John Hurt’s Show-Stopping Turn as Caligula in I, Claudius

This post is part of the “Love Hurt” Blogathon, hosted by Janet at Sister Celluloid. Read the other posts about the amazing John Hurt here!

Robert Graves’ remarkable historical novels about the first Emperors of Rome were adapted for television in 1976 by the BBC. To this day I, Claudius is considered one of the best mini-series of all time. Though the production seems antiquated now, it hardly matters. Featuring many great performances, including Derek Jacobi as Claudius, Sian Phillips as his murderous grandmother Livia, Brian Blessed as Emperor Augustus, George Baker as Emperor Tiberius, Margaret Tyzack as Antonia, and Patrick Stewart as Sejanus, among others, it would take a lot to stand out in this crowd of amazing thespians.

John Hurt, as Caligula, does just that.

Of course, it helps when it’s a very showy role. Caligula is most famous for capricious and outrageous–as well as cruel and murderous–behavior. Historians have long debated the cause of his bizarre acts. He had a horrendous childhood where his father, mother, and two of his brothers were murdered, most likely at the order of his Uncle Tiberius. Many attribute it to an illness (some speculate he was actually poisoned).

His succession at the age of 25 was hailed all over the Roman Empire. Partly because he was the son of the popular Germanicus, partly because he was initially a generous and benevolent ruler, and partly because everyone thought there couldn’t possibly be anyone worse than Tiberius. What many didn’t realize is if he had been the paragon they thought he was, he never would have survived Tiberius’ reign.

This adaptation of Graves’ books takes what is often presented as dry history and turns it into a churning family melodrama that carefully skirts on the edge of comedy. 80s nighttime soaps such as Dynasty and Dallas had nothing on I, Claudius. Betrayal, incest, despotism, murder–this show has it all. (It was a great preparation for watching Game of Thrones. The first time I viewed it, my parents, who had seen it already, warned me not to get too attached to any of the characters.)

By the time Hurt as the young adult Caligula shows up, the character has already conspired to murder his father and committed incest with all three of his sisters. His mother and brothers have been arrested but he doesn’t care one bit about them. He is careful to toady up to his Uncle Tiberius, buying him pornographic books and giving him advice on how to bring down his traitorous henchman, Sejanus.


“You depress me unutterably sometimes!” declares his Uncle Claudius.

Before Caligula ascends the throne, he is more of a sociopathic character, killing his father because he “stood in his way” and helping to plan a purge of Sejanus’ allies as a survival tactic as he plays up to Tiberius.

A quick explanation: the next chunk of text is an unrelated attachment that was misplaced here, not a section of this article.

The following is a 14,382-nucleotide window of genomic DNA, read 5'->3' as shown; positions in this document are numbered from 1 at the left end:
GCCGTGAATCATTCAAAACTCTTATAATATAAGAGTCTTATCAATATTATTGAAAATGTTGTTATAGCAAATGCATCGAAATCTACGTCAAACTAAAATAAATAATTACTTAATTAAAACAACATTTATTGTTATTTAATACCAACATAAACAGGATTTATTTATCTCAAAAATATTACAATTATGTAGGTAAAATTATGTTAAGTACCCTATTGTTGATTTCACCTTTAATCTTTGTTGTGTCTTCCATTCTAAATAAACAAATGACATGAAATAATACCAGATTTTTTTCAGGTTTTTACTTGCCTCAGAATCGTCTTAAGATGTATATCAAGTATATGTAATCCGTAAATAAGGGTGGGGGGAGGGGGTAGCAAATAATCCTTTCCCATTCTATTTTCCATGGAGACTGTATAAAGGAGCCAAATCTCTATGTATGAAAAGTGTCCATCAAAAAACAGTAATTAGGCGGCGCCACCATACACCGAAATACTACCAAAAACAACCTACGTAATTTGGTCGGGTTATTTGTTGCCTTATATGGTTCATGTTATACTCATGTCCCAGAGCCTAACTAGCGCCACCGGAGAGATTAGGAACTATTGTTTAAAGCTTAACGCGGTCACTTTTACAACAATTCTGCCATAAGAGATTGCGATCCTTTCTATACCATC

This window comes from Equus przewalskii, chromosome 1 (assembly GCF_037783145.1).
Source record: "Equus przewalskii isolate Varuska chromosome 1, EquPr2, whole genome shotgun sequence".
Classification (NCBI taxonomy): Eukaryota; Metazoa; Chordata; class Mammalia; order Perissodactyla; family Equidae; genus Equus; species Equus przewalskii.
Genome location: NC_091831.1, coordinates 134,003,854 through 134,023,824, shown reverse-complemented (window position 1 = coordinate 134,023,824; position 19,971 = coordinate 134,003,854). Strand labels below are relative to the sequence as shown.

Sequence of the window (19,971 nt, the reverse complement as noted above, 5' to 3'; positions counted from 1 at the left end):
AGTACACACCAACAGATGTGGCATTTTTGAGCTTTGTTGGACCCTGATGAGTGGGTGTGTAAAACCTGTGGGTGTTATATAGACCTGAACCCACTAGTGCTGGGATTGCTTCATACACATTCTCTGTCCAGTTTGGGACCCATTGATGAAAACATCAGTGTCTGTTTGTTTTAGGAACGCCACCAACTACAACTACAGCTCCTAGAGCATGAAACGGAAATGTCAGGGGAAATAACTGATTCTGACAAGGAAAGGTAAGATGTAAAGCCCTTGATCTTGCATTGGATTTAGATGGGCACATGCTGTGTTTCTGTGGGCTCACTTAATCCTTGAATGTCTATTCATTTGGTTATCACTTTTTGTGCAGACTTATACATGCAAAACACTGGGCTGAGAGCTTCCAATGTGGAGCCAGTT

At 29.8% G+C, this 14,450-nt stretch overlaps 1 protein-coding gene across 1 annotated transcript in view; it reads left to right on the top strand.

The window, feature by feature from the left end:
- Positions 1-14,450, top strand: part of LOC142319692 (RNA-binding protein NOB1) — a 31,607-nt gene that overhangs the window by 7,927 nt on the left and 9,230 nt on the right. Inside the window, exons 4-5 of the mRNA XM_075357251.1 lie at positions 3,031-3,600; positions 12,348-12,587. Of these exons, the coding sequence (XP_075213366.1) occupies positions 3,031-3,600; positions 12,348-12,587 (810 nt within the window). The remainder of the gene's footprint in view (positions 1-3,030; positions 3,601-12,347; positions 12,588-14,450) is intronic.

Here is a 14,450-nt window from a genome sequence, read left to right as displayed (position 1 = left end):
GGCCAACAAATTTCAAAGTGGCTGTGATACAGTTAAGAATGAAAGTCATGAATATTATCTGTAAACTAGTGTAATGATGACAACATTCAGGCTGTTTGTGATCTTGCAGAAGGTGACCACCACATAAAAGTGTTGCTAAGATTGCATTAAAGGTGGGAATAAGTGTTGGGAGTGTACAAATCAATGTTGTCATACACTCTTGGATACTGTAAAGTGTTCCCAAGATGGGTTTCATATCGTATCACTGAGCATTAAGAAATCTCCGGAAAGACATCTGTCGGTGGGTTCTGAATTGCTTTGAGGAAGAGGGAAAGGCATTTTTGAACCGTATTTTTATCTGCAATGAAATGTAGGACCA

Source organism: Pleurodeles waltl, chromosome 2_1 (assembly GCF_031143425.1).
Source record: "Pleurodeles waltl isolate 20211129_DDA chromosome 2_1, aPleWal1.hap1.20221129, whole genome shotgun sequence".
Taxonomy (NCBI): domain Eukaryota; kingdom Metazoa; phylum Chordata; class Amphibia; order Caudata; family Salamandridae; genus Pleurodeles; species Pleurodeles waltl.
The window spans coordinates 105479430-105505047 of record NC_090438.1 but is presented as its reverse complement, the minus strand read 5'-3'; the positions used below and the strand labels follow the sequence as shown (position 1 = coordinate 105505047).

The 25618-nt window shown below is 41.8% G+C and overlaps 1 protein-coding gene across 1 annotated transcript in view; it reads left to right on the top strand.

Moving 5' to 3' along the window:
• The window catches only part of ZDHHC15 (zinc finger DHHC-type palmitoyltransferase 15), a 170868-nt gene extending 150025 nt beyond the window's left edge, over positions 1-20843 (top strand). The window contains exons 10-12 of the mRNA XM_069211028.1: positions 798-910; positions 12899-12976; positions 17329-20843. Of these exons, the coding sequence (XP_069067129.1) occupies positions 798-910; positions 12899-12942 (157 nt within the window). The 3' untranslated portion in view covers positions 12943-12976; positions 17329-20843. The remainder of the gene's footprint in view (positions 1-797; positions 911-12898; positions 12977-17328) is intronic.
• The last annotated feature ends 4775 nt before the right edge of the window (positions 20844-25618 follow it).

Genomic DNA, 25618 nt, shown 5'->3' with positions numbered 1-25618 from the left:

After he suffers his illness, it’s a whole different class of criminality. Caligula becomes a monstrous villain who wields absolute power. To him, power is almost like a game, where he gets to play “Gotcha!” with subjects who kowtow to him out of fear.

Hurt originally declined the role. He only agreed after being invited to a pre-production party and was impressed by the array of talent involved. Hurt has mentioned in interviews that he had to dig very deep inside himself to find this character.


There are so many ways this performance could have gone off the rails. Not only are many of Caligula’s actions over-the-top, they border on preposterous, for instance, making his favorite horse a senator, which apparently is historically accurate. And make sure you don’t cough too often in his presence. Let’s just say–it wouldn’t end well for you.

Of course, the superb writing, by Jack Pulman, helped a lot. I love how he introduces the horse. It’s announced as a guest at a wedding. Hurt has Caligula talk to the horse with a totally straight face. “You know everybody, don’t you?”

Arguably the most famous scene in the series is when Caligula orders his Uncle Claudius and his brothers-in-law to the palace in the middle of the night. Waiting in the darkness, certain they are about to be executed, they are instead confronted with a Caligula in full drag, performing a dance as the goddess of dawn.

I think the dance sequence is famous not just because it’s surprising and funny as hell, but because he plays Caligula as someone desperate for applause and approval. There are times he plays Caligula like a spoiled child who can’t stand to have every whim instantly gratified. Other times, he’s a troubled man who–very briefly–seems to recognize he is mad.

It’s not often you’re sorry to see a cruel despot assassinated, but that’s the case here. There are more crazy members of the Imperial family to discover after he dies (and the show is still terrific), but they don’t have that certain something Hurt gave to this version of Caligula. I’m so glad he changed his mind about playing the part.



4 thoughts on “John Hurt’s Show-Stopping Turn as Caligula in I, Claudius

  1. excellent essay/well done/ just watching the series again at the moment and what strikes me about the cast is that they were all veterans of the British stage. The quality of acting is unsurpassable, as is the writing and the direction. Different times. You could never assemble a cast like that today.

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